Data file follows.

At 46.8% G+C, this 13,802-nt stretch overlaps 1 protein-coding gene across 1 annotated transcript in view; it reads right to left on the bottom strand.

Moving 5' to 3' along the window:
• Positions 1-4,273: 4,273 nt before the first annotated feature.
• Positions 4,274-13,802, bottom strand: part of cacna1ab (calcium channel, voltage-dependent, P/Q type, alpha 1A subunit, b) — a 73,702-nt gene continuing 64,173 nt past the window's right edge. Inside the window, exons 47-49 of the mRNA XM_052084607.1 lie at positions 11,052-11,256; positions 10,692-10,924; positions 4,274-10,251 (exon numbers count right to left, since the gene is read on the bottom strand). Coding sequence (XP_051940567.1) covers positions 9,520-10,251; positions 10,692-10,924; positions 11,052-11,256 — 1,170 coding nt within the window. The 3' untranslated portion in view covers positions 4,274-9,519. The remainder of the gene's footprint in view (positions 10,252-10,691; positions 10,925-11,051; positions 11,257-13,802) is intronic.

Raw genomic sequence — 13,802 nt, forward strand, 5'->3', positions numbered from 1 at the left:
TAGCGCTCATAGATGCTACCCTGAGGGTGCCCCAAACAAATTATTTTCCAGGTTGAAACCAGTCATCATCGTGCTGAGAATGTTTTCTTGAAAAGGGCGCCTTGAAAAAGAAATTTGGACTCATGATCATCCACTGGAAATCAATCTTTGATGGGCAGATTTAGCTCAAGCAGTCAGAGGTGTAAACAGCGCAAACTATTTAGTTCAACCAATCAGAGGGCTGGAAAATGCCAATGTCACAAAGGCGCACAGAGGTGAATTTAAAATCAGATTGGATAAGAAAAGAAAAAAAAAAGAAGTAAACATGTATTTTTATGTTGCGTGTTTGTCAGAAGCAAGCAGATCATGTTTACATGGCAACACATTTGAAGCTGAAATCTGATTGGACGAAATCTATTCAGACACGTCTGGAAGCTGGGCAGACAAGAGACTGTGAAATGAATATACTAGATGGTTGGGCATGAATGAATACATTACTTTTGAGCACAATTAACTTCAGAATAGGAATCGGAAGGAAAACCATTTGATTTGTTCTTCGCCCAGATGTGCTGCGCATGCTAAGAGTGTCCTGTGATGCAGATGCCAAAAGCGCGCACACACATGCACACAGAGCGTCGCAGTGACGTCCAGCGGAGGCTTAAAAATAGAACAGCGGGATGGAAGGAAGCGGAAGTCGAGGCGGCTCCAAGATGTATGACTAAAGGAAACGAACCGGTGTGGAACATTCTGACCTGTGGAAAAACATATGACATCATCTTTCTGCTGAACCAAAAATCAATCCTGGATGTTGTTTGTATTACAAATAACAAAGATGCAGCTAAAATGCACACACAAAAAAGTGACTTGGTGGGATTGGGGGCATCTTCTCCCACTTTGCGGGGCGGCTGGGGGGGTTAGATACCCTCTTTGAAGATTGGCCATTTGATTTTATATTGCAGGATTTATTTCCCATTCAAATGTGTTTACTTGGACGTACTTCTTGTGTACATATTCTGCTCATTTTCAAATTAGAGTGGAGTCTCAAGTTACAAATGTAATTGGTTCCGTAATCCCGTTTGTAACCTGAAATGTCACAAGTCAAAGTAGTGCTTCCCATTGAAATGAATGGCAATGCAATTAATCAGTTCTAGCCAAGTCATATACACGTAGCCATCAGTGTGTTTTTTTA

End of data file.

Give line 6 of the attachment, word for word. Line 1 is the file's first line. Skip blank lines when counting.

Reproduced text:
TAGCGCTCATAGATGCTACCCTGAGGGTGCCCCAAACAAATTATTTTCCAGGTTGAAACCAGTCATCATCGTGCTGAGAATGTTTTCTTGAAAAGGGCGCCTTGAAAAAGAAATTTGGACTCATGATCATCCACTGGAAATCAATCTTTGATGGGCAGATTTAGCTCAAGCAGTCAGAGGTGTAAACAGCGCAAACTATTTAGTTCAACCAATCAGAGGGCTGGAAAATGCCAATGTCACAAAGGCGCACAGAGGTGAATTTAAAATCAGATTGGATAAGAAAAGAAAAAAAAAAGAAGTAAACATGTATTTTTATGTTGCGTGTTTGTCAGAAGCAAGCAGATCATGTTTACATGGCAACACATTTGAAGCTGAAATCTGATTGGACGAAATCTATTCAGACACGTCTGGAAGCTGGGCAGACAAGAGACTGTGAAATGAATATACTAGATGGTTGGGCATGAATGAATACATTACTTTTGAGCACAATTAACTTCAGAATAGGAATCGGAAGGAAAACCATTTGATTTGTTCTTCGCCCAGATGTGCTGCGCATGCTAAGAGTGTCCTGTGATGCAGATGCCAAAAGCGCGCACACACATGCACACAGAGCGTCGCAGTGACGTCCAGCGGAGGCTTAAAAATAGAACAGCGGGATGGAAGGAAGCGGAAGTCGAGGCGGCTCCAAGATGTATGACTAAAGGAAACGAACCGGTGTGGAACATTCTGACCTGTGGAAAAACATATGACATCATCTTTCTGCTGAACCAAAAATCAATCCTGGATGTTGTTTGTATTACAAATAACAAAGATGCAGCTAAAATGCACACACAAAAAAGTGACTTGGTGGGATTGGGGGCATCTTCTCCCACTTTGCGGGGCGGCTGGGGGGGTTAGATACCCTCTTTGAAGATTGGCCATTTGATTTTATATTGCAGGATTTATTTCCCATTCAAATGTGTTTACTTGGACGTACTTCTTGTGTACATATTCTGCTCATTTTCAAATTAGAGTGGAGTCTCAAGTTACAAATGTAATTGGTTCCGTAATCCCGTTTGTAACCTGAAATGTCACAAGTCAAAGTAGTGCTTCCCATTGAAATGAATGGCAATGCAATTAATCAGTTCTAGCCAAGTCATATACACGTAGCCATCAGTGTGTTTTTTTA